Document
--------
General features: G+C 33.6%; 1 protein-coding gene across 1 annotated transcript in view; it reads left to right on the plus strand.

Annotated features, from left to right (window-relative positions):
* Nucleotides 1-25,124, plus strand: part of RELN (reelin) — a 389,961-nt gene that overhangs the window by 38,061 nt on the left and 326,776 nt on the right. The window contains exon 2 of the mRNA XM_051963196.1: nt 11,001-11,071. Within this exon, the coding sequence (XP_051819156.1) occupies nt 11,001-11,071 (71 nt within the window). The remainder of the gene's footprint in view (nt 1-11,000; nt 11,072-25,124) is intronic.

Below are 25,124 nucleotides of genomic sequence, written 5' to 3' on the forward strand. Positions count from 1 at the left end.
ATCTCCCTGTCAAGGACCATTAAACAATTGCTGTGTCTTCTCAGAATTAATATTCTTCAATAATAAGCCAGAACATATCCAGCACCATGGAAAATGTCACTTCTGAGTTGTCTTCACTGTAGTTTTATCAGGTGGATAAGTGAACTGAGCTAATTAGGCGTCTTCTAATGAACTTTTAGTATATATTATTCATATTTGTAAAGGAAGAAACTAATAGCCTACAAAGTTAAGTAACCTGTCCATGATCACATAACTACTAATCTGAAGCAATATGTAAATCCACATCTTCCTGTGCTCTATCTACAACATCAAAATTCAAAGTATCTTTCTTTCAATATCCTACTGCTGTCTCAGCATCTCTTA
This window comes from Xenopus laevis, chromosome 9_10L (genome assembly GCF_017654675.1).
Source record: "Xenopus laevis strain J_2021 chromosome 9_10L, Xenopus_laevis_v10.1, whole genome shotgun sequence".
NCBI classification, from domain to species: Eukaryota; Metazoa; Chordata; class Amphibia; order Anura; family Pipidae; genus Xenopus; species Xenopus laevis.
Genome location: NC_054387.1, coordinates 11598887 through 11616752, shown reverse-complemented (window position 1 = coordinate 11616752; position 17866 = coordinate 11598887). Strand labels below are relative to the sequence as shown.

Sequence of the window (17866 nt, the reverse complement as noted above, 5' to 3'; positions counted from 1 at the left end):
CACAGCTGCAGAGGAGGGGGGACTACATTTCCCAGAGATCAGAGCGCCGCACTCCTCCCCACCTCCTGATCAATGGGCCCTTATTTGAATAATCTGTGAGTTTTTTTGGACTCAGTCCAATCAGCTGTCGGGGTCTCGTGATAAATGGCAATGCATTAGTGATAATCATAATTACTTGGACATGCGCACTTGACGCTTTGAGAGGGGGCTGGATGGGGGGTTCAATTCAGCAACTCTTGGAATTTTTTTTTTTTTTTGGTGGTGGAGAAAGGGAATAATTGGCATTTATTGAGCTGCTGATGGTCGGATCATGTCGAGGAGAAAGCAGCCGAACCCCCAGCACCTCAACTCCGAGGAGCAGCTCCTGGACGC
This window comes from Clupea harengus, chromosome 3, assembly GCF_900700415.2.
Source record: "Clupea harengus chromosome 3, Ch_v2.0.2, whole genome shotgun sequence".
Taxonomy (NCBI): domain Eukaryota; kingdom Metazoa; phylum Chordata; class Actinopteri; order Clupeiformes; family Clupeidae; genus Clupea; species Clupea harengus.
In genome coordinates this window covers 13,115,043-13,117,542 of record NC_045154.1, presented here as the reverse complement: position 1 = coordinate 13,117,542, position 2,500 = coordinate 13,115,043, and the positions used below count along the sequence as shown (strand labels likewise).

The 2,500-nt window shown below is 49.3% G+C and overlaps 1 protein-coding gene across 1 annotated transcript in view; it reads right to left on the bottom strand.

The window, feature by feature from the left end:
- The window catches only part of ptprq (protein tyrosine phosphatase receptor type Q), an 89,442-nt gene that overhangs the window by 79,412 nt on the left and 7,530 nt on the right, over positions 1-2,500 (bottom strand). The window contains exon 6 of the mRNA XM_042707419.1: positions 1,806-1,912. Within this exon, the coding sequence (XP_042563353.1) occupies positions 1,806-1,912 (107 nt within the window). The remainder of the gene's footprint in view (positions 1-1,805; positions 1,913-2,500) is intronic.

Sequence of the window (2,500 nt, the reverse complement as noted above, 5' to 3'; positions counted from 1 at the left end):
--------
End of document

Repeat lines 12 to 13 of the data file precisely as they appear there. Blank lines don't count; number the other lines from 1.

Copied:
This window comes from Clupea harengus, chromosome 3, assembly GCF_900700415.2.
Source record: "Clupea harengus chromosome 3, Ch_v2.0.2, whole genome shotgun sequence".